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Bell’s Hell and the Destiny of Those Who’ve Never Heard of Jesus

In a recent interview with Sally Quinn of The Washington Post, Rob Bell again muddied the waters over the question of the fate of those who’ve never heard about Jesus. In doing so he also greatly misrepresented the evangelical answer to this question. Here are his words:

“If, billions and billions and billions of people, God is going to torture them in hell forever – people who never heard about Jesus are going to suffer in eternal agony because they didn’t believe in the Jesus they never heard of – then at that point we will have far bigger problems than a book from a pastor from Grand Rapids.”

Bell is responding to evangelicals who purportedly believe that people “are going to suffer in eternal agony because they didn’t believe in the Jesus they never heard of.” Let me say this as clearly as I can: No one will ever suffer for any length of time in hell or anywhere else for not believing in the Jesus they never heard of. Should I say that again or is it enough to ask that you go back and read it again?

Bell and others who make this sort of outrageous claim have evidently failed to look closely at Romans 1:18ff. Here we read that the wrath of God revealed from heaven is grounded in the persistent repudiation by mankind of the revelation God has made of himself in the created order. In other words, there is a reason for God’s wrath. It is not capricious. God’s wrath has been deliberately and persistently provoked by man’s willful rejection of God as he has revealed himself.

The revelation is both from God and about God. Therefore, in this case if the pupil does not learn it is not because the teacher did not teach. The phrase “evident to them” (v. 19, NASB), is better rendered either in or among them, probably the latter; i.e., God has made himself known among people (and thus, in a manner of speaking, to them, in their minds and hearts) in his works of creation and providence. 

Observe Paul’s paradoxical language in v. 20: he refers to God’s invisible attributes (1 Tim. 1:17) as clearly seen (oxymoron). Paul’s point is that the invisible is made visible via creation or nature. Divine wisdom, power, eternity and goodness, for example, are not in themselves visible, but their reality is undeniably affirmed and apprehended by the effects they produce in nature. That there is a God, supreme, eternal, infinite in power, personal, wise, independent, worthy of glory and gratitude, is clearly evident in the creation.

How are these truths about God made known and where may we see them? Paul’s answer is, “through what has been made” (v. 20). God has left the indelible mark of his fingerprints all across the vast face of the universe.

Theologian Robert Dabney put it this way: “They who have no Bible may still look up to the moon walking in brightness and the stars watching in obedient order; they may see in the joyous sunbeams the smile of God, and in the fruitful shower the manifestation of his bounty; they hear the rending thunder utter his wrath, and the jubilee of the birds sing his praise; the green hills are swelled with his goodness; the trees of the wood rejoice before him with every quiver of their foliage in the summer air.” Herman Bavinck put it succinctly in declaring that “there is not an atom of the universe in which God’s power and divinity are not revealed.”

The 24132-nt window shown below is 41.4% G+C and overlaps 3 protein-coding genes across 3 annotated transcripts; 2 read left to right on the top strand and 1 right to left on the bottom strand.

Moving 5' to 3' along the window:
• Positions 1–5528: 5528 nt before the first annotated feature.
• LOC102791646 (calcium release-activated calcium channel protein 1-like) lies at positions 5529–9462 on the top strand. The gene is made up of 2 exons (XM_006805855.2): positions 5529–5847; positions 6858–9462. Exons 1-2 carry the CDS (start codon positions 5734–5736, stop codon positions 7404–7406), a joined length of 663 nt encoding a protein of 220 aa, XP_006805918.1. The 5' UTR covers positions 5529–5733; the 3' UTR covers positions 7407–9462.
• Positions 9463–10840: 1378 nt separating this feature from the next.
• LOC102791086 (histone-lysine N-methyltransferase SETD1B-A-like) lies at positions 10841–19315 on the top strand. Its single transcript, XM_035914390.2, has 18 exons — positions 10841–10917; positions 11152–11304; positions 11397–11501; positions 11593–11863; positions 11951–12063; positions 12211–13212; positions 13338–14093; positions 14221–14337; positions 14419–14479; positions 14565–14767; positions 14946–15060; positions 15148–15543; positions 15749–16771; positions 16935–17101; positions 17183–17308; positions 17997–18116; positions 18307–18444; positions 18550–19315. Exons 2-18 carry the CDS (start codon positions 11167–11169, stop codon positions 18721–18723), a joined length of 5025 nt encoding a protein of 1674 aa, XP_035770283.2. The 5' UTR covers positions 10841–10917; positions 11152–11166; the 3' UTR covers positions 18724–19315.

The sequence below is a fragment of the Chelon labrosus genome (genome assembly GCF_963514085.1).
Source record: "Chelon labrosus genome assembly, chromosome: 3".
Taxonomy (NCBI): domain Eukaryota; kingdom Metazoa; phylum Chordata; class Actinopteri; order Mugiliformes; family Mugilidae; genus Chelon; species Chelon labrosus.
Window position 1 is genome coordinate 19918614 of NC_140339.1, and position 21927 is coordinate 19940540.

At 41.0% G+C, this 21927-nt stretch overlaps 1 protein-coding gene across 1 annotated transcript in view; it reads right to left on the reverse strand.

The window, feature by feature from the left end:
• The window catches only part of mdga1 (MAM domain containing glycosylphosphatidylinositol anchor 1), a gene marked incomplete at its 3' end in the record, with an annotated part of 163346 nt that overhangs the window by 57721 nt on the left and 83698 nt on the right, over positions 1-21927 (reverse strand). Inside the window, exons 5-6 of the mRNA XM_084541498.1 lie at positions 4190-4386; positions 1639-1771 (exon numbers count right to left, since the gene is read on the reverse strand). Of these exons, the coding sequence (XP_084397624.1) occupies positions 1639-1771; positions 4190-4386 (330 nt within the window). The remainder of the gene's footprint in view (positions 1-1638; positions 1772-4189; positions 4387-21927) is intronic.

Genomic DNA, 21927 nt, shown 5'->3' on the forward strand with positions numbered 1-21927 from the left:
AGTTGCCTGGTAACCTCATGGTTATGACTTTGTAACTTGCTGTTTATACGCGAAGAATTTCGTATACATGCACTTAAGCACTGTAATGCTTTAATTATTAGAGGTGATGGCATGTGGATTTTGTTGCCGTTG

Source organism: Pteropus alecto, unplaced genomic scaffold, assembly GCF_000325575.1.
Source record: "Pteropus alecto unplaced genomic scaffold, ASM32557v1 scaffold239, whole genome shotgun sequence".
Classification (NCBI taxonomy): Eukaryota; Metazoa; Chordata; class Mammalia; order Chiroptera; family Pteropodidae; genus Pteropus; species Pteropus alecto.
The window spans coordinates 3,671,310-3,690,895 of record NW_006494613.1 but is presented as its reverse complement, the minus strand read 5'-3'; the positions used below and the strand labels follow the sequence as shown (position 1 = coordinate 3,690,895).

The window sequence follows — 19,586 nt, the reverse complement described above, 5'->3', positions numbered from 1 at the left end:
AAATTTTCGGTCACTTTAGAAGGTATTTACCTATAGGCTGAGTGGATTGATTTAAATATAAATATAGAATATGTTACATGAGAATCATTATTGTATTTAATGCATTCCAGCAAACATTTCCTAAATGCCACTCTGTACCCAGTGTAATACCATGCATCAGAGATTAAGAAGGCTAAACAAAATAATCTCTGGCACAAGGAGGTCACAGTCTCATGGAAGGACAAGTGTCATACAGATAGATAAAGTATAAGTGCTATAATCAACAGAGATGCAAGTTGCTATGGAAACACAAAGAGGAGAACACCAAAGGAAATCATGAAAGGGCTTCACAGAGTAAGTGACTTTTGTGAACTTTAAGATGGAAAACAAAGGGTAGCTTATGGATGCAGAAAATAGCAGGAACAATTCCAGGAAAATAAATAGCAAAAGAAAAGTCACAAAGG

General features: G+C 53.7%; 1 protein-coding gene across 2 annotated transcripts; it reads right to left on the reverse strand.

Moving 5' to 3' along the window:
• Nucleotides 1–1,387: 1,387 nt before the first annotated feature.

Paul’s point here in Romans 1 is that this revelation is sufficiently clear and inescapable that it renders all without excuse (see Rom. 1:20). Consequently, there is no such thing as “an innocent native in Africa” any more than there is “an innocent pagan in America.”

What does Paul mean when he says that all humanity is without excuse? “The excuse that is banished,” notes R. C. Sproul, “the excuse every pagan hopes in vain to use, the excuse that is exploded by God’s self-revelation in nature is the pretended, vacuous, dishonest appeal to ignorance. No one will be able to approach the judgment seat of God justly pleading, ‘If only I had known you existed, I would surely have served you.’ That excuse is annihilated. No one can lightly claim ‘insufficient’ evidence for not believing in God” (Classical Apologetics, 46).

The problem is not a lack of evidence. The problem is the innate, natural, moral antipathy of mankind to God. The problem is not that the evidence is not open to mankind. The problem is that mankind is not open to the evidence.

Note well Paul’s words: “For even though they knew God” (v. 21a). Again, “that which is known about God is evident within them” (not hidden, obscure, uncertain, but disclosed, clear, and inescapable). There is no such thing as an honest atheist! All people know God. There is a distinction, of course, between, on the one hand, a cognitive apprehension of God, i.e., knowing that there is a God and that he is worthy of obedience, worship, gratitude, and, on the other, a saving or redemptive knowledge of God. All people experience the former whereas only the redeemed experience the latter. Thus the problem, again, “is not a failure to honor what was not known, but a refusal to honor what was clearly known” (Sproul, 51).